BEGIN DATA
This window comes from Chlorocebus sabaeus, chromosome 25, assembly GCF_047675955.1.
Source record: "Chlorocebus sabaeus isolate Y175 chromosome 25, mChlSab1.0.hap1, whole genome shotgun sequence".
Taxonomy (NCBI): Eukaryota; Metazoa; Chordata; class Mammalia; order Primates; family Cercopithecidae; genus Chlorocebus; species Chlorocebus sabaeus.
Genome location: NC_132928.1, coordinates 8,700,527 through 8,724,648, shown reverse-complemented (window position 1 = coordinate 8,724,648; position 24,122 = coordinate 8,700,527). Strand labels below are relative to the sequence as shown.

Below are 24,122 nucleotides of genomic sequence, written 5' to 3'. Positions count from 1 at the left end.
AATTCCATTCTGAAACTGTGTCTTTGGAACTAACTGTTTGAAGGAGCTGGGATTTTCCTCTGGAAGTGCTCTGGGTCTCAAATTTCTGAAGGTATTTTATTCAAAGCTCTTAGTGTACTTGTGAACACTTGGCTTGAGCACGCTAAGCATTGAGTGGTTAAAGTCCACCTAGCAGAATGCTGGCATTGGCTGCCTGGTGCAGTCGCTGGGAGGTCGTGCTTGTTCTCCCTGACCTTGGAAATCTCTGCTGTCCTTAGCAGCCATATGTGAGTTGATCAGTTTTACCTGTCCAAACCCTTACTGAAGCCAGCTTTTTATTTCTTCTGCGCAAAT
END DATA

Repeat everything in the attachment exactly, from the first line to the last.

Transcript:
This window comes from Chlorocebus sabaeus, chromosome 25, assembly GCF_047675955.1.
Source record: "Chlorocebus sabaeus isolate Y175 chromosome 25, mChlSab1.0.hap1, whole genome shotgun sequence".
Taxonomy (NCBI): Eukaryota; Metazoa; Chordata; class Mammalia; order Primates; family Cercopithecidae; genus Chlorocebus; species Chlorocebus sabaeus.
Genome location: NC_132928.1, coordinates 8,700,527 through 8,724,648, shown reverse-complemented (window position 1 = coordinate 8,724,648; position 24,122 = coordinate 8,700,527). Strand labels below are relative to the sequence as shown.

Below are 24,122 nucleotides of genomic sequence, written 5' to 3'. Positions count from 1 at the left end.
AATTCCATTCTGAAACTGTGTCTTTGGAACTAACTGTTTGAAGGAGCTGGGATTTTCCTCTGGAAGTGCTCTGGGTCTCAAATTTCTGAAGGTATTTTATTCAAAGCTCTTAGTGTACTTGTGAACACTTGGCTTGAGCACGCTAAGCATTGAGTGGTTAAAGTCCACCTAGCAGAATGCTGGCATTGGCTGCCTGGTGCAGTCGCTGGGAGGTCGTGCTTGTTCTCCCTGACCTTGGAAATCTCTGCTGTCCTTAGCAGCCATATGTGAGTTGATCAGTTTTACCTGTCCAAACCCTTACTGAAGCCAGCTTTTTATTTCTTCTGCGCAAAT